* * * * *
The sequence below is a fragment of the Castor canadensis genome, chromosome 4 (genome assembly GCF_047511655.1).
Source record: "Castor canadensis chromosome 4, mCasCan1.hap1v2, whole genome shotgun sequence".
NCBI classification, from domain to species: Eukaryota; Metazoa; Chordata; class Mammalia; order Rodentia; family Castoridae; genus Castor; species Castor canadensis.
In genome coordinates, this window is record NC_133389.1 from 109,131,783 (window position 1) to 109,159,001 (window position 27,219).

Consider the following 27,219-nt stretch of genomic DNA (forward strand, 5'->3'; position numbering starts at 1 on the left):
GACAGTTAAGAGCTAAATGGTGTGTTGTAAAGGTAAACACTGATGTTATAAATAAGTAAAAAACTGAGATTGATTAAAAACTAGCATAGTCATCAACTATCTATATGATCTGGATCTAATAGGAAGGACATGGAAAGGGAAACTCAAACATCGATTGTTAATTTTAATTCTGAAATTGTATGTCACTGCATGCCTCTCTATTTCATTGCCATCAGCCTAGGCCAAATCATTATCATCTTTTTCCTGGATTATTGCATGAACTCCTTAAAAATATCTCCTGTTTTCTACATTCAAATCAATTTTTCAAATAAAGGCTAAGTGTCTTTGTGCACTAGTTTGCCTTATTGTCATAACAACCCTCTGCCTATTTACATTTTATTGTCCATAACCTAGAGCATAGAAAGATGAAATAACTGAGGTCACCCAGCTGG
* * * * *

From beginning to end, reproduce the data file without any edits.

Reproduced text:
The sequence below is a fragment of the Castor canadensis genome, chromosome 4 (genome assembly GCF_047511655.1).
Source record: "Castor canadensis chromosome 4, mCasCan1.hap1v2, whole genome shotgun sequence".
NCBI classification, from domain to species: Eukaryota; Metazoa; Chordata; class Mammalia; order Rodentia; family Castoridae; genus Castor; species Castor canadensis.
In genome coordinates, this window is record NC_133389.1 from 109,131,783 (window position 1) to 109,159,001 (window position 27,219).

Consider the following 27,219-nt stretch of genomic DNA (forward strand, 5'->3'; position numbering starts at 1 on the left):
GACAGTTAAGAGCTAAATGGTGTGTTGTAAAGGTAAACACTGATGTTATAAATAAGTAAAAAACTGAGATTGATTAAAAACTAGCATAGTCATCAACTATCTATATGATCTGGATCTAATAGGAAGGACATGGAAAGGGAAACTCAAACATCGATTGTTAATTTTAATTCTGAAATTGTATGTCACTGCATGCCTCTCTATTTCATTGCCATCAGCCTAGGCCAAATCATTATCATCTTTTTCCTGGATTATTGCATGAACTCCTTAAAAATATCTCCTGTTTTCTACATTCAAATCAATTTTTCAAATAAAGGCTAAGTGTCTTTGTGCACTAGTTTGCCTTATTGTCATAACAACCCTCTGCCTATTTACATTTTATTGTCCATAACCTAGAGCATAGAAAGATGAAATAACTGAGGTCACCCAGCTGG